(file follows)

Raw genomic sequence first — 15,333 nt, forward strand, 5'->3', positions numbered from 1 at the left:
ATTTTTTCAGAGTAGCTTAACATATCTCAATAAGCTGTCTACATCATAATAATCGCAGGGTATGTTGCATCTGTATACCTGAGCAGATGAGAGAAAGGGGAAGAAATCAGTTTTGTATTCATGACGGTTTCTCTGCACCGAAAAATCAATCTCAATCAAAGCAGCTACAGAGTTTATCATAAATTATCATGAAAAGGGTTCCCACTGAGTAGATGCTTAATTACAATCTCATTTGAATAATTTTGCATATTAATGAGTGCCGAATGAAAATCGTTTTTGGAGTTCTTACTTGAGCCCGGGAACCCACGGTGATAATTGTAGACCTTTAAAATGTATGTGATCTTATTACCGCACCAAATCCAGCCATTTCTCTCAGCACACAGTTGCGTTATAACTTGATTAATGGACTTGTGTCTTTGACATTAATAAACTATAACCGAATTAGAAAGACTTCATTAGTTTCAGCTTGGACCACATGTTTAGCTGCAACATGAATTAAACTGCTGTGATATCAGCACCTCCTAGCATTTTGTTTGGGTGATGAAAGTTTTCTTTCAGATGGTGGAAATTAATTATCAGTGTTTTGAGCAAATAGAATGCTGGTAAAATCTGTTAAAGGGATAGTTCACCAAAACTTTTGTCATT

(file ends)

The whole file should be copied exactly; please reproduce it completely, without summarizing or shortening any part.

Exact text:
Raw genomic sequence first — 15,333 nt, forward strand, 5'->3', positions numbered from 1 at the left:
ATTTTTTCAGAGTAGCTTAACATATCTCAATAAGCTGTCTACATCATAATAATCGCAGGGTATGTTGCATCTGTATACCTGAGCAGATGAGAGAAAGGGGAAGAAATCAGTTTTGTATTCATGACGGTTTCTCTGCACCGAAAAATCAATCTCAATCAAAGCAGCTACAGAGTTTATCATAAATTATCATGAAAAGGGTTCCCACTGAGTAGATGCTTAATTACAATCTCATTTGAATAATTTTGCATATTAATGAGTGCCGAATGAAAATCGTTTTTGGAGTTCTTACTTGAGCCCGGGAACCCACGGTGATAATTGTAGACCTTTAAAATGTATGTGATCTTATTACCGCACCAAATCCAGCCATTTCTCTCAGCACACAGTTGCGTTATAACTTGATTAATGGACTTGTGTCTTTGACATTAATAAACTATAACCGAATTAGAAAGACTTCATTAGTTTCAGCTTGGACCACATGTTTAGCTGCAACATGAATTAAACTGCTGTGATATCAGCACCTCCTAGCATTTTGTTTGGGTGATGAAAGTTTTCTTTCAGATGGTGGAAATTAATTATCAGTGTTTTGAGCAAATAGAATGCTGGTAAAATCTGTTAAAGGGATAGTTCACCAAAACTTTTGTCATT